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Three quarters of techies would recommend IT career to their children

Despite the current financial climate, IT professionals are positive about the technology industry and their immediate future in it.

69 percent of respondents to an IT sector survey felt their company's position in the market was very secure or somewhat secure and 70 percent expect a salary increase in the next year.

In addition to affirming their own decision to work in technology, 75 percent of IT professionals would recommend a career in IT to a child.

The research was undertaken by online recruitment specialist, The IT Job Board and recruitment marketing agency, Barkers.

According to the research. 86 percent of IT professionals expect to change jobs voluntarily in the next three years and 52 percent of respondents said they did not necessarily respect technology professionals with a relevant university degree.

This figure rose to 54 percent for men, with 62 percent of women saying they did respect IT-related degrees.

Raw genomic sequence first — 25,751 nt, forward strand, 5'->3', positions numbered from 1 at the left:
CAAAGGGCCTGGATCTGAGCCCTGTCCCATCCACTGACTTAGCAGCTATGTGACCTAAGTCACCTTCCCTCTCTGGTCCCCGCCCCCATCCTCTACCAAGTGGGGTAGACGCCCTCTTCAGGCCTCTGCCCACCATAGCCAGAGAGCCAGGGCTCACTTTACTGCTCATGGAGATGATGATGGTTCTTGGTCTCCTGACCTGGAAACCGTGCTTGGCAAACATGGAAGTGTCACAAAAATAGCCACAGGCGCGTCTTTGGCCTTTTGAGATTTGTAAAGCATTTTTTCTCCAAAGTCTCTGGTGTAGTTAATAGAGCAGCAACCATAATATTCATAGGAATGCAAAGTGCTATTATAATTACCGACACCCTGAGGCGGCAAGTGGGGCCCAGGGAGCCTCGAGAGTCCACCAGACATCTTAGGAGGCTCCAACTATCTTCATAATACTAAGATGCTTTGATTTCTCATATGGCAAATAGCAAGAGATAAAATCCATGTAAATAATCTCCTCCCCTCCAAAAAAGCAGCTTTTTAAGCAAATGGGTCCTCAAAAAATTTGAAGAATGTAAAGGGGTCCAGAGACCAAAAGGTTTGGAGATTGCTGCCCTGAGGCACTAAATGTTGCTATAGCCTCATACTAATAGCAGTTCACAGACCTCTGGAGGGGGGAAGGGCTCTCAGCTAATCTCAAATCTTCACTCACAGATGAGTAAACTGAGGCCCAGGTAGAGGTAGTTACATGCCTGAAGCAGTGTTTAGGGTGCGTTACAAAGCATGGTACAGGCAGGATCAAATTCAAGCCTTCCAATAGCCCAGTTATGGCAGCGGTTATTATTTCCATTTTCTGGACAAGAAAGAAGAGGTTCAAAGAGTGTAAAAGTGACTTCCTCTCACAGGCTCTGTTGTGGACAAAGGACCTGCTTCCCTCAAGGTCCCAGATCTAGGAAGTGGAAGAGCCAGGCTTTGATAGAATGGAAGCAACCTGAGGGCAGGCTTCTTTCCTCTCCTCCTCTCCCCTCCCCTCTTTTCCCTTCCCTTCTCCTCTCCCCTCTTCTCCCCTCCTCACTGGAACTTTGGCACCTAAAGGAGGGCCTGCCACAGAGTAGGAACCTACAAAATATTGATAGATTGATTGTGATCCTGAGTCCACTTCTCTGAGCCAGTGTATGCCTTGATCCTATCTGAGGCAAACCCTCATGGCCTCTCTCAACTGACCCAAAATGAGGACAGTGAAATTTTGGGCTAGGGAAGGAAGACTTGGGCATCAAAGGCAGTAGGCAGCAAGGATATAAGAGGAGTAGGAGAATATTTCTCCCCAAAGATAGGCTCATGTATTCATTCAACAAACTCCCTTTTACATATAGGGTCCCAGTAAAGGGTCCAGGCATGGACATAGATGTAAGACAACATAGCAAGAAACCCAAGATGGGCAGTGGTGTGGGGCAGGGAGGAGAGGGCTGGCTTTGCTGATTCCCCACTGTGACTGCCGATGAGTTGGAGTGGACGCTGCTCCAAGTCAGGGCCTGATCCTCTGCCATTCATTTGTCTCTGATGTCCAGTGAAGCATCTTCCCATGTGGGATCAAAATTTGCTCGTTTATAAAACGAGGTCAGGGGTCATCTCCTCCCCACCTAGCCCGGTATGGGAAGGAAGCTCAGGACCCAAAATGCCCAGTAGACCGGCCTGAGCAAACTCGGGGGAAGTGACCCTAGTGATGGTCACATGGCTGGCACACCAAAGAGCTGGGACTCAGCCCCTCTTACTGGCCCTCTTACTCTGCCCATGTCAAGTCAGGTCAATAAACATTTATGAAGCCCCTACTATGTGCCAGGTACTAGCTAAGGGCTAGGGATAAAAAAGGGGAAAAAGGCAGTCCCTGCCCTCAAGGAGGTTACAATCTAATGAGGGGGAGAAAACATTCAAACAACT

If offered an attractive job opportunity that required relocation, 34 percent of female respondents ranked their spouse's jobs as the most important factor to consider when making the decision.

This figure dropped to 25 percent for male respondents. Men however placed more weight on house prices, with 23 percent of male respondents saying this was the most important factor to take into account when considering relocation, compared to 20 percent of women.

956 people completed the survey, which was carried out between at the end of March 2008.

Désiré has been musing and writing about technology during a career spanning four decades. He dabbled in website building and web hosting when DHTML and frames were en vogue and started writing about the impact of technology on society just before the start of the Y2K hysteria at the turn of the last millennium. Following an eight-year stint at where he discovered the joys of global tech-fests, Désiré now heads up TechRadar Pro. Previously he was a freelance technology journalist at Incisive Media, Breakthrough Publishing and Vnunet, and Business Magazine. He also launched and hosted the first Tech Radio Show on Radio Plus.